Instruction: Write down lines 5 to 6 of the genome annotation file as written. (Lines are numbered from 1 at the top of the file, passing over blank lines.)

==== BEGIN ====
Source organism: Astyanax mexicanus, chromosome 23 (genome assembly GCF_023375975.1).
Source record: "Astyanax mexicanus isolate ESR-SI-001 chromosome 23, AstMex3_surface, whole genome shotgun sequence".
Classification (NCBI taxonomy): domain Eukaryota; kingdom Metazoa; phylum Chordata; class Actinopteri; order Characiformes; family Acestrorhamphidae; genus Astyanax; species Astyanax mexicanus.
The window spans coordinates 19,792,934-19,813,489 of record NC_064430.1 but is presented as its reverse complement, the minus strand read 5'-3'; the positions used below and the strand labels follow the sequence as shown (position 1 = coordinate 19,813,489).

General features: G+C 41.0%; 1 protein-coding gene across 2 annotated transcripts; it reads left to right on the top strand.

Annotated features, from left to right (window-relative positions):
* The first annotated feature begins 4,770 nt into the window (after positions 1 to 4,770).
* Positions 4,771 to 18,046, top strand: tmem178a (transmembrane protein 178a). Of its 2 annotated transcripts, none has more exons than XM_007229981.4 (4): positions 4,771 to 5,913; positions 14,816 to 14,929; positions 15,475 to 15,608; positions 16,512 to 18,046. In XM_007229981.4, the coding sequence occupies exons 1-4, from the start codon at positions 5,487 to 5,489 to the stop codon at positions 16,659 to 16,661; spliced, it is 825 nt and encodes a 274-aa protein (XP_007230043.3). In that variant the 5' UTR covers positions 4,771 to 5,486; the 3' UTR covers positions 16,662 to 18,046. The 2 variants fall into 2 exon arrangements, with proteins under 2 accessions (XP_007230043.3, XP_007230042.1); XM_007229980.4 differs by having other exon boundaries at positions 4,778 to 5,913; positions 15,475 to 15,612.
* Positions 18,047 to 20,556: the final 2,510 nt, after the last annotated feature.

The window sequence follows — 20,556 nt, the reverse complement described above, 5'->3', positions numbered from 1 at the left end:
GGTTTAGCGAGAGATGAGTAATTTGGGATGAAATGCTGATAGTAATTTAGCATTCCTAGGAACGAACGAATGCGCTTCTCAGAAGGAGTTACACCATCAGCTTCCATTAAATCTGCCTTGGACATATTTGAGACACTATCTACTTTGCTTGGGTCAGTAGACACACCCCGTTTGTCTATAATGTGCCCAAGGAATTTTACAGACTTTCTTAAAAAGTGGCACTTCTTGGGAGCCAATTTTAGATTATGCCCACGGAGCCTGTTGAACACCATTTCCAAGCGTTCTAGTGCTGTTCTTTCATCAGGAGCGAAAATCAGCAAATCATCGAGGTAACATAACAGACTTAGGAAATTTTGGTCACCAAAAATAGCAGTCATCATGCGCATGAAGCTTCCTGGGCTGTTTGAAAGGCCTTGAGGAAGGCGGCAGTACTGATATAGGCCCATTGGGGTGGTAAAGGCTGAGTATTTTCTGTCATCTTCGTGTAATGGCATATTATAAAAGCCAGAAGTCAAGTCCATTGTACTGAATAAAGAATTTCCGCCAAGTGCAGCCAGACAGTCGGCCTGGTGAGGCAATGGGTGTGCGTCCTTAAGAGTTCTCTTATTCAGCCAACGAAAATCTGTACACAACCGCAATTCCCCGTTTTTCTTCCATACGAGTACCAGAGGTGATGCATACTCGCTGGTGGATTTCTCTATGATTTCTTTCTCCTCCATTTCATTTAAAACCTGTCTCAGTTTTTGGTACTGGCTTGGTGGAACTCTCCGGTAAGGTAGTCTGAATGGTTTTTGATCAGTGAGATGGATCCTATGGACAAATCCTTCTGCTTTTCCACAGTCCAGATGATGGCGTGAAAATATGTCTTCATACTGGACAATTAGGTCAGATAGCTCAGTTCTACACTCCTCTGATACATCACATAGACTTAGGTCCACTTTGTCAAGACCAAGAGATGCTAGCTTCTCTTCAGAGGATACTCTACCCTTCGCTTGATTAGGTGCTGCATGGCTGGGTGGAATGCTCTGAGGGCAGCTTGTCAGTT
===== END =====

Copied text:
General features: G+C 41.0%; 1 protein-coding gene across 2 annotated transcripts; it reads left to right on the top strand.

Annotated features, from left to right (window-relative positions):